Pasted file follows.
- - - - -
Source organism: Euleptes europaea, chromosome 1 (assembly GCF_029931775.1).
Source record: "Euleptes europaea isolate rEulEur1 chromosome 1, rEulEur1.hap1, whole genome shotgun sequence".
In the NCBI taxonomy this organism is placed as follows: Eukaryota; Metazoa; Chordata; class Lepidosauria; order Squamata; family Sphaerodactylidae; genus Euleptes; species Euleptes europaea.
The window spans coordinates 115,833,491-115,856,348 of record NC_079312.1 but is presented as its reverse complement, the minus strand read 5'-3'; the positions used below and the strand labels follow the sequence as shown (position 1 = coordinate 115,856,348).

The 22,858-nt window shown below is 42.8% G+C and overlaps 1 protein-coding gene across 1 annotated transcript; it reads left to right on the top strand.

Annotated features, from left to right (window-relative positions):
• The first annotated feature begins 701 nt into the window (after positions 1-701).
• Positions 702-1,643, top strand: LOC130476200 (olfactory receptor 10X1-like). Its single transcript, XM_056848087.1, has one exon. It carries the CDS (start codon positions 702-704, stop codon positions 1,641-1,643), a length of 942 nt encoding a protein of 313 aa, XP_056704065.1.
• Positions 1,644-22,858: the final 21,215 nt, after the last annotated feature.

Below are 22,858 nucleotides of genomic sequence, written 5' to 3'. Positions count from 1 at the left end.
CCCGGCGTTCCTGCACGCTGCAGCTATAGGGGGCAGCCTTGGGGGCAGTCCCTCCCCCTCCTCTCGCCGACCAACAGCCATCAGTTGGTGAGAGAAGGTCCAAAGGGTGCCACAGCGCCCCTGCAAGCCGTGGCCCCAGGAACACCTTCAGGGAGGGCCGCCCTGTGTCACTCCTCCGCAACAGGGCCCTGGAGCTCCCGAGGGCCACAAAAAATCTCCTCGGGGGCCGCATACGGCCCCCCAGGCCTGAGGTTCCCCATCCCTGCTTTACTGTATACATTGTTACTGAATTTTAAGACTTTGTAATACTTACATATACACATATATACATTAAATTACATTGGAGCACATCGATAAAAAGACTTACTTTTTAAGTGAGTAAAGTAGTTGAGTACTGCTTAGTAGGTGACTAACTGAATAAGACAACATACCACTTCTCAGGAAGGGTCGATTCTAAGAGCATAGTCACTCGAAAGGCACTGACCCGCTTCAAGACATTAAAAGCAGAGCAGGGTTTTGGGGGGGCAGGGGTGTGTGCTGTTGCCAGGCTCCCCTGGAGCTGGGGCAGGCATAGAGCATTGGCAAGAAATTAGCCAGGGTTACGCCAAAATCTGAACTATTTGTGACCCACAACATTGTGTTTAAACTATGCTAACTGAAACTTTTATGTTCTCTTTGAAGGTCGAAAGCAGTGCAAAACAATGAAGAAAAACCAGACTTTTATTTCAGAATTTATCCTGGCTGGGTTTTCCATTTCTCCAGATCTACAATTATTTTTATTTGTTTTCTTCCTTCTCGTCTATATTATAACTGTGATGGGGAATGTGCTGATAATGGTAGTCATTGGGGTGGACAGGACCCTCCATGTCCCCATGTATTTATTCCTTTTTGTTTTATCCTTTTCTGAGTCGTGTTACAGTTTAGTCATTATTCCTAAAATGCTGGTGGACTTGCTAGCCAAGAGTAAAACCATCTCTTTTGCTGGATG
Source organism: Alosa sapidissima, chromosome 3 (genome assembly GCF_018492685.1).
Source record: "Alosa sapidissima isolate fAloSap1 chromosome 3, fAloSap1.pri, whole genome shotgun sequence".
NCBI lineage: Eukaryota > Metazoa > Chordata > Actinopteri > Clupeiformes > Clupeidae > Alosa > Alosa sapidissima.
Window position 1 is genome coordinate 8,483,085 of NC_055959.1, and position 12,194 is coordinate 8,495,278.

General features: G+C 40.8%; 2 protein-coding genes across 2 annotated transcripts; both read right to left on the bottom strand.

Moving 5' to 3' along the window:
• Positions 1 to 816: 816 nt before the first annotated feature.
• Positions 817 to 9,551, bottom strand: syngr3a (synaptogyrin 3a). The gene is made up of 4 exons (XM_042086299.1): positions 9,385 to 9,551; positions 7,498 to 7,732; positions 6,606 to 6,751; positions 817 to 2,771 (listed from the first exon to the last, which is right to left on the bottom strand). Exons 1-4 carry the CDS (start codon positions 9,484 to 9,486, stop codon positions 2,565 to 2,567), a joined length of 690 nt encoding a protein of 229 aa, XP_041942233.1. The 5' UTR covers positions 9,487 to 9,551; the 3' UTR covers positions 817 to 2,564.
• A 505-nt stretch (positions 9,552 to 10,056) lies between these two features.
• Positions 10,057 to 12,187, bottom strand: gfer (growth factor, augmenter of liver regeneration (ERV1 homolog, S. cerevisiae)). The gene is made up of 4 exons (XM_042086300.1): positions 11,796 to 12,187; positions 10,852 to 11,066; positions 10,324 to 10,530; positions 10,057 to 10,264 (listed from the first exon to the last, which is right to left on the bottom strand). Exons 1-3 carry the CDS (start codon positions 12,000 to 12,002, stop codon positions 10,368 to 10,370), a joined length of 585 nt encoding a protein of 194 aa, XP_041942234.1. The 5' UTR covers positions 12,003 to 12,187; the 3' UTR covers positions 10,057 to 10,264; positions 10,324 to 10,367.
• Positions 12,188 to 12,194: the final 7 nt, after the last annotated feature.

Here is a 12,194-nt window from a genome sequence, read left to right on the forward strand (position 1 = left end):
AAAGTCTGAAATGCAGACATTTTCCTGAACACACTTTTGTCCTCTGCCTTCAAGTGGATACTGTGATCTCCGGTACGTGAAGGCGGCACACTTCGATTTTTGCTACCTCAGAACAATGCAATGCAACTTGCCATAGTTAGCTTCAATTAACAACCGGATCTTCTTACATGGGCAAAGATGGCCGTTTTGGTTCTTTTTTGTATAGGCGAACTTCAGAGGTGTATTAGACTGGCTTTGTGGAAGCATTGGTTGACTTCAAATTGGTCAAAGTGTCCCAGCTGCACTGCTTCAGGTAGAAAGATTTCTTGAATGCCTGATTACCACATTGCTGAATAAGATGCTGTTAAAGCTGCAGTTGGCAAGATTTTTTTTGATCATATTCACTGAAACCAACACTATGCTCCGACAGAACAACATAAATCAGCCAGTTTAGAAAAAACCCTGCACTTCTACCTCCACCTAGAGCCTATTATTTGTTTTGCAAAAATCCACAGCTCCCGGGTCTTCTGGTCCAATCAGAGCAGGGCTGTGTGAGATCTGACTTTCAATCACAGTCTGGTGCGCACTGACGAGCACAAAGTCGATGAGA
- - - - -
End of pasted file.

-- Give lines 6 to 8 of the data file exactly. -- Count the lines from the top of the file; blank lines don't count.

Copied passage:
Annotated features, from left to right (window-relative positions):
• The first annotated feature begins 701 nt into the window (after positions 1-701).
• Positions 702-1,643, top strand: LOC130476200 (olfactory receptor 10X1-like). Its single transcript, XM_056848087.1, has one exon. It carries the CDS (start codon positions 702-704, stop codon positions 1,641-1,643), a length of 942 nt encoding a protein of 313 aa, XP_056704065.1.